Session: 13. Bellows and forge design
Total Time: 50 minutes
* To list and describe design criteria for a forge and bellows
* Attachment 13-A, "The Japanese Style Box Blower"
Materials: Newsprint and felt-tip pens
This traditional blower has been used in China and Japan for hundreds of years. It may be constructed in varying sizes. It is used in large lever-powered applications for foundries. Medium sizes (12"x18"x30") are used for forges and small versions are used for home cooking fire blowers.
Blowers may be made from almost any kind of scrap planks, if well-sealed around seams and cracks.
The inner slide chamber should be smooth and preferably waxed or varnished.
The two air inlet valves should be made of fairly heavy leather, and the hinge for the air exit flapper valve should be centered carefully. The bevel-cut on the side should align for a good seal.
It is a good idea to leave the top accessible by not sealing it with glue.
HOW TO BUILD A BLACKSMITH'S BELLOWS
Allen R. Inversin, Appropriate Tech. Development Unit, Lae, Papua New Guinea
The idea for this bellows came from the time-tested, valved, teardrop shaped design which has been in use since about the fourth century. However, as leather is not readily available in Papua New Guinea, a slightly modified version was designed using the inner tube of car tires which can be obtained anywhere in the country. The bellows cost very little to build and require no special skills for construction. It provides a continuous blast of air to the forge, which is more than sufficient to fabricate machetes, chisels, chains, hinges, spikes, etc.
- Two normal-size car tire inner tubes in good condition and one tube to cut up,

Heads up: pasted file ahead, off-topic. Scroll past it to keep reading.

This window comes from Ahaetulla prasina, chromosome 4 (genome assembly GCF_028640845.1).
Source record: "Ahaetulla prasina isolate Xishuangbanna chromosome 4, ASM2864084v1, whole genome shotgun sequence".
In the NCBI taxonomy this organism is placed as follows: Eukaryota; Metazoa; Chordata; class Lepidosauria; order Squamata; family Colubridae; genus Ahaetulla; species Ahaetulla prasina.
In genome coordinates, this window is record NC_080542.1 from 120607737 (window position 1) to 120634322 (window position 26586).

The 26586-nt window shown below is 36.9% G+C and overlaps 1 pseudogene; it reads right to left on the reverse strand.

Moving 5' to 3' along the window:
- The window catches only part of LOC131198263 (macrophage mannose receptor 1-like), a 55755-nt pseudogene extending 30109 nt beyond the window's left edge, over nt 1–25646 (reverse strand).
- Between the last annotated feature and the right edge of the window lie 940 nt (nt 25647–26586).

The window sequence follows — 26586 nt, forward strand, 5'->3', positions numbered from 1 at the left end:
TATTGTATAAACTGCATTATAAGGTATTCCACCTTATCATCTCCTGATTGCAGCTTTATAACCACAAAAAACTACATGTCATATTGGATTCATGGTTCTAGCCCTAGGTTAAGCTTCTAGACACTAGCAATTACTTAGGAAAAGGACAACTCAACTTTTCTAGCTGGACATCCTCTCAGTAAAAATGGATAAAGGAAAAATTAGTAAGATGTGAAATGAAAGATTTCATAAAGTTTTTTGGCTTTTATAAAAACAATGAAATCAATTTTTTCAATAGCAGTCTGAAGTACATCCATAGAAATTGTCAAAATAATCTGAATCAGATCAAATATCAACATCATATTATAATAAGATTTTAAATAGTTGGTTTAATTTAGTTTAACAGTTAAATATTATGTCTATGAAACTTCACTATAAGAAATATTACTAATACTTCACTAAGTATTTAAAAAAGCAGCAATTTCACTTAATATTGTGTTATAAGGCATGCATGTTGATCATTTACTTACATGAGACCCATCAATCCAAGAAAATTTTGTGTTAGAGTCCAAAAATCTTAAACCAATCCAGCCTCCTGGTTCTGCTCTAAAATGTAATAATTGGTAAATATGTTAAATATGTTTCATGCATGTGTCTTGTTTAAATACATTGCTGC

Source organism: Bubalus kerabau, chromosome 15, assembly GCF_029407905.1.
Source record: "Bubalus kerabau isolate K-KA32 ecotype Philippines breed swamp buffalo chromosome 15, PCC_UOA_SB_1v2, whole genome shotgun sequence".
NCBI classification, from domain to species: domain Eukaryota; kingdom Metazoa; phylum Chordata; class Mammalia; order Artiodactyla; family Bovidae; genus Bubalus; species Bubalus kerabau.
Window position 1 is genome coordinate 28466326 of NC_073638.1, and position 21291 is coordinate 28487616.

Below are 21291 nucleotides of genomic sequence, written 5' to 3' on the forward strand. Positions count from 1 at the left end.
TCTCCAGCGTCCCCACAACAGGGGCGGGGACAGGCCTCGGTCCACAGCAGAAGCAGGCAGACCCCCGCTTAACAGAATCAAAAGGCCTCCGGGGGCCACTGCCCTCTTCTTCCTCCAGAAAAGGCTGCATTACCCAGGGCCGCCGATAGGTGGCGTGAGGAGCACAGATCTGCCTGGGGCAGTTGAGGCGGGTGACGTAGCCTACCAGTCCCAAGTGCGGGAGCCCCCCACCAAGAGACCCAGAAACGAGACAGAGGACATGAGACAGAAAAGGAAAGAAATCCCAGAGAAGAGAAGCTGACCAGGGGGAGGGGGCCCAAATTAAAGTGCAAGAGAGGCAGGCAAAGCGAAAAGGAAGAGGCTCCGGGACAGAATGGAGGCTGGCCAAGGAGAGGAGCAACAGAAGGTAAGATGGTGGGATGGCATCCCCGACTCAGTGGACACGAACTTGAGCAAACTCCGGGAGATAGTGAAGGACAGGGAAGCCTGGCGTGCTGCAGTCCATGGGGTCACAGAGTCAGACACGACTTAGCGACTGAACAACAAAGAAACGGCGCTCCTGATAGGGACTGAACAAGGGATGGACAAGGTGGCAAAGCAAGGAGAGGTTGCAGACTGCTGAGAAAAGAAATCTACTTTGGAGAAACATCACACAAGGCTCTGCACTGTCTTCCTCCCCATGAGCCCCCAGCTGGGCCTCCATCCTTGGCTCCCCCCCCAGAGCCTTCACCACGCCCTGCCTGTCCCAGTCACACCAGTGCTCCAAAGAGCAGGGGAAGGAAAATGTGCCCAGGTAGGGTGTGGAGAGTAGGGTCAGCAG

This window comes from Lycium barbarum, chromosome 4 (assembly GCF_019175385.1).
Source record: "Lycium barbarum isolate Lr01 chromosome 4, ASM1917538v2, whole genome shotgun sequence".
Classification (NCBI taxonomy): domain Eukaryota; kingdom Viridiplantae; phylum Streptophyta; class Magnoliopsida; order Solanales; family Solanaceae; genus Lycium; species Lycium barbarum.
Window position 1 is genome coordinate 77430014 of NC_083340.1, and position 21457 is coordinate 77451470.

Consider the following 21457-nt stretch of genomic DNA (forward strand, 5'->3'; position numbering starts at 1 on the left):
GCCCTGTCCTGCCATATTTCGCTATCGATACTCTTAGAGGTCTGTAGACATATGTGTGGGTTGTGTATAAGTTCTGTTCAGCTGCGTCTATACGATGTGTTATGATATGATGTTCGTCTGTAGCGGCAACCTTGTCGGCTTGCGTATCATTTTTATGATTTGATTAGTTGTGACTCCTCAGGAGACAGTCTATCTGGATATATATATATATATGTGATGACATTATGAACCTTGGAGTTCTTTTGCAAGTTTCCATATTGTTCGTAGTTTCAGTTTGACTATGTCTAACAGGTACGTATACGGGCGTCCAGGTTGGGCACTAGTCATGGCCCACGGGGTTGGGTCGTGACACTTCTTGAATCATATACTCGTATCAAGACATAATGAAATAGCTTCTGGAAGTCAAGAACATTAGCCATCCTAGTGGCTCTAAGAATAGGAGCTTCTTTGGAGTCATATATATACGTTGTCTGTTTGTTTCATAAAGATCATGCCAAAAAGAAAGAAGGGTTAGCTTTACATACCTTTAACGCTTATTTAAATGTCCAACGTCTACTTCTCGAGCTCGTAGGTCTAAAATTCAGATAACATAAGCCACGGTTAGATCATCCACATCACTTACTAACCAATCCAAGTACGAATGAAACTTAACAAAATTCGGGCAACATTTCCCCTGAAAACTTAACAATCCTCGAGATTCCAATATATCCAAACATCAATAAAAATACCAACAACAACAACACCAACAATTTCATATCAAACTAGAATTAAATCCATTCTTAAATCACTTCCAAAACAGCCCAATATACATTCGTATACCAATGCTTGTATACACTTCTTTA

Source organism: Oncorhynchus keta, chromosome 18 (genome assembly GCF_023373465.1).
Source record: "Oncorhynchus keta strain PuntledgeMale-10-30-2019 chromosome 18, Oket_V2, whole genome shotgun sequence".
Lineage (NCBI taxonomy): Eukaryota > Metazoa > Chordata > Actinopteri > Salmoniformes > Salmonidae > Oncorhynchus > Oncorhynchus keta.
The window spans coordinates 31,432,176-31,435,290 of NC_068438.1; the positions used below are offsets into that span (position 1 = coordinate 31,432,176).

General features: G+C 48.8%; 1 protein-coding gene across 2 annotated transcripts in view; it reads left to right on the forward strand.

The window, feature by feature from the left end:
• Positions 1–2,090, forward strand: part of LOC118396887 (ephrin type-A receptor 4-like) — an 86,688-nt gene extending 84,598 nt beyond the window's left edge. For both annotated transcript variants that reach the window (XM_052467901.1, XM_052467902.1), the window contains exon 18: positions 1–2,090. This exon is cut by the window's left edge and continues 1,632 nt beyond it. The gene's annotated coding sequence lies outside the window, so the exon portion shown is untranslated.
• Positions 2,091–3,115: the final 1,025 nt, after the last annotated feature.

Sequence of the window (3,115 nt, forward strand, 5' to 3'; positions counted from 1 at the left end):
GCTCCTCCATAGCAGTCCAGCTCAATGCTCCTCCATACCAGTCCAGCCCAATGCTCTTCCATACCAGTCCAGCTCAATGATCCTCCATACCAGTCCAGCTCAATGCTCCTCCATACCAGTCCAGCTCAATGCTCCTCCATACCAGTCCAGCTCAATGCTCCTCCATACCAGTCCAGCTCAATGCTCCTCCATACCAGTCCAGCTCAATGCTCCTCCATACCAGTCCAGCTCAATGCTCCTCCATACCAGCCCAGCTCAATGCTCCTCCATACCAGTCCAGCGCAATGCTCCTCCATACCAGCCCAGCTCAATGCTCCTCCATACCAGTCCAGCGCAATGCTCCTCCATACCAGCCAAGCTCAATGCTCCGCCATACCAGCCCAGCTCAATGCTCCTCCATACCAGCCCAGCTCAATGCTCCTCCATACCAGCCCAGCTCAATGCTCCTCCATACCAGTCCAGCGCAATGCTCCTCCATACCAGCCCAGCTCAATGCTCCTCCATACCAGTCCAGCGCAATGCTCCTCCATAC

USE OF THE BELLOWS
Although they are easy to use, the bellows should be stroked in a particular way to prevent the user from becoming unduly tired. Two points should be kept in mind:
- Rather than making quick, short strokes, make smooth, full ones starting with the lower board all the way down, and stroke to compress the lower inner tube almost completely.
- The air reservoir (upper tube) should never be fully extended. If a greater air flow is needed to increase the fire temperature, place weights (pieces of iron, stones, etc.) on the upper board to obtain desired heat. Only stroke fast enough to keep the upper tube partially full at all times. A full stroke every 5-10 seconds should be sufficient; stroking any faster produces more sweat than heat.
LORENA STOVE DESIGN
Lorena is a rammed-earth technique that uses a moist combination of screened sand and clay. The sand/ clay mixture is applied in layers and pounded and compacted into molds. The primary advantages of Lorena mix include its low cost, general availability, and good heat-holding capacity. For a complete explanation of the techniques involved in working with Lorena mix, send for a copy of Lorena Stoves, by Ianto Evans and Michael Boutette, from Volunteers in Asia Press, Box 4543, Stanford, California 94305 USA.
FORGE PUMP DESIGNS
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